What is a calming signal?
Calming signals are behaviors that dogs naturally exhibit when they are feeling stressed and are trying to diffuse a situation. Norwegian dog trainer and author Turid Rugaas coined the phrase “calming signals” and she has identified approximately thirty behaviors as such. These behaviors include: licking the lips, showing the whites of the eye, sniffing the ground, turning away (either just the head, or the entire body), lifting a front paw, yawning, full-body shaking (as if the dog is trying to dry herself off after a bath), and panting. These are documented in her excellent book, On Talking Terms with Dogs: Calming Signals.
Clearly, these signals need to be taken in context. A dog that is panting on a hot summer day, or a dog sniffing a popular fire hydrant, is probably not stressed out. Look for these signs when there is a sudden change in the environment, like a person or dog approaching.
Calming signals are crucial during interactions between two or more dogs. A thorough understanding of these signs can help owners prevent altercations and keep dogs safe. Dog fights rarely, if ever, happen “out of the blue” – video analysis almost always reveals multiple calming signals given by one or both dogs prior to the incident.
Also watch for calming signals if your dog is struggling during a training exercise. Someone or something may be stressing him out to the point that he is unable to focus on you. Take note if you see multiple signs at the same time, like panting and sniffing the ground.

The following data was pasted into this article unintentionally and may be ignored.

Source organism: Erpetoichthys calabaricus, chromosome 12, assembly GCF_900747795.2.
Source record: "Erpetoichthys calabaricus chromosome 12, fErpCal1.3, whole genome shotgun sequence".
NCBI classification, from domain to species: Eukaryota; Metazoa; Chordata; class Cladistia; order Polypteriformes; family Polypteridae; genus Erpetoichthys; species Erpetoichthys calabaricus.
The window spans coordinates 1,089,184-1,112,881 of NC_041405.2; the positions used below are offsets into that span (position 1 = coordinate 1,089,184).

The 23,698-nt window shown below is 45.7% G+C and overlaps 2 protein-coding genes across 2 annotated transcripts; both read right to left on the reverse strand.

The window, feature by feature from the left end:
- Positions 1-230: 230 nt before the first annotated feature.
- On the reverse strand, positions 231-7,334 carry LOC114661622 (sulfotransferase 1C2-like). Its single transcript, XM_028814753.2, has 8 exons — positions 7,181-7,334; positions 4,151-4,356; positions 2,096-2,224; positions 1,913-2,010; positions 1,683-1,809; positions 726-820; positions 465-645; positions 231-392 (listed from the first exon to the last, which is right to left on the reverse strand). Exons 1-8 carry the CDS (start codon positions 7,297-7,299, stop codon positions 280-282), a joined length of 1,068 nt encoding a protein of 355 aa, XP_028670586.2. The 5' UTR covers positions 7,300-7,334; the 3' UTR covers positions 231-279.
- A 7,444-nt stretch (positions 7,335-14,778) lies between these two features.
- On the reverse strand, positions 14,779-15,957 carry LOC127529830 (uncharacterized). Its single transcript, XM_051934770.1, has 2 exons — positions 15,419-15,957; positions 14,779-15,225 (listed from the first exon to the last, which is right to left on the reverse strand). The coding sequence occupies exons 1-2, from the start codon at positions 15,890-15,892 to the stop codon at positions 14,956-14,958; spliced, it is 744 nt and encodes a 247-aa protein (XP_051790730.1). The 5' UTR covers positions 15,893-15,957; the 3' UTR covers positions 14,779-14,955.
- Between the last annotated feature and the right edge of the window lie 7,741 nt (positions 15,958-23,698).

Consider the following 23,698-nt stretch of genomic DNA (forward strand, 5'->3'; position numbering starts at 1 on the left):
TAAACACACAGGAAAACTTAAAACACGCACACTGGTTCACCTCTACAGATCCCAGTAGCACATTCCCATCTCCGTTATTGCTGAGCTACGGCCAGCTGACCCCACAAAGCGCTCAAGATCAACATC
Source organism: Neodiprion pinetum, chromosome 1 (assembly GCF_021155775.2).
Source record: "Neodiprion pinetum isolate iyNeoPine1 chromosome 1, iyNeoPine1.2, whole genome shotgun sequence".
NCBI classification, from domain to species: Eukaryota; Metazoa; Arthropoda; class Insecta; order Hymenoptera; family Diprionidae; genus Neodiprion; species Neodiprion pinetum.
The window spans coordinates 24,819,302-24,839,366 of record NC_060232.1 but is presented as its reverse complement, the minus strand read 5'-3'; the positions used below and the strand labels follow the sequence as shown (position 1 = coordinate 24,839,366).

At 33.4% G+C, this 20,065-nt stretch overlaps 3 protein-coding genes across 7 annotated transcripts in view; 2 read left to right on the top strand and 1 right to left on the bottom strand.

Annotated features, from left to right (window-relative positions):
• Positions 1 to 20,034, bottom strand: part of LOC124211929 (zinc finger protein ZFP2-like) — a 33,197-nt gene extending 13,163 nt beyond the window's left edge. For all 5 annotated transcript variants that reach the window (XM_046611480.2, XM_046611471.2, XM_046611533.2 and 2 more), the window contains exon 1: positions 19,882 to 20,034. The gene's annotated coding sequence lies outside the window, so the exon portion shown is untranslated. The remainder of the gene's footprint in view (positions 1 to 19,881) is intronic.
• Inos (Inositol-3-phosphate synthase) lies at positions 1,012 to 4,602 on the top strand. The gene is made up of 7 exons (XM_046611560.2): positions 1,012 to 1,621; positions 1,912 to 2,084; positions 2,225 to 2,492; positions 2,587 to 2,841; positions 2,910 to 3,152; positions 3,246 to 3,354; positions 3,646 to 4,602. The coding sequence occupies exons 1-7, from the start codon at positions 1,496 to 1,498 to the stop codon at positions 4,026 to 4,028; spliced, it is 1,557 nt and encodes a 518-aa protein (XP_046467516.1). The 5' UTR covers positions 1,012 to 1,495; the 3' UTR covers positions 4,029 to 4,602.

Why do I need to know about calming signals?
Dogs naturally use these signals to communicate not only with other dogs, but also with humans. Failure to react to this body language can increase the dog’s stress level, and that stress could result in the dog escalating his body language to the point of a snap or a bite.
“By failing to see your dog using calming signals on you, and perhaps even punish the dog for using them, you risk causing serious harm to your dog. Some may simply give up using the calming signals, including with other dogs. Others may get so desperate and frustrated that they get aggressive, nervous or stressed out as a result. Puppies and young dogs may actually go into a state of shock.” –Turid Rugaas
Calming signals in reactive dogs
It is very common for a reactive dog to offer one or more calming signals immediately prior to having a reaction. By watching for these calming signals, we can potentially diffuse the situation. By rewarding the dog for demonstrating calming signals, we are promoting appropriate behavior (such as turning away) and not giving the dog a chance to practice undesirable behavior (lunging and barking at the trigger).
Ideally, a training session would be set up in such a way that the dog would exhibit few, if any, calming signals. These behaviors are indicative of stress, and our goal is to keep training as stress-free as possible. But, life happens, and stressful things sneak into even the most well-designed training sessions.
Regardless of the training method you are using, learning about calming signals will still benefit your relationship with your dog and help you make more training progress. If you notice your dog exhibiting calming signals, take note. Alleviate some of her stress by getting your dog out of that particular situation. Try again once your dog is feeling more relaxed and comfortable.
- “Doggie Language” poster by artist Lili Chin (pay particular attention to the second and third rows)
- Turd Rugaas’ website
- Calming signals- Are they truly signals or calming? – Smart Animal Training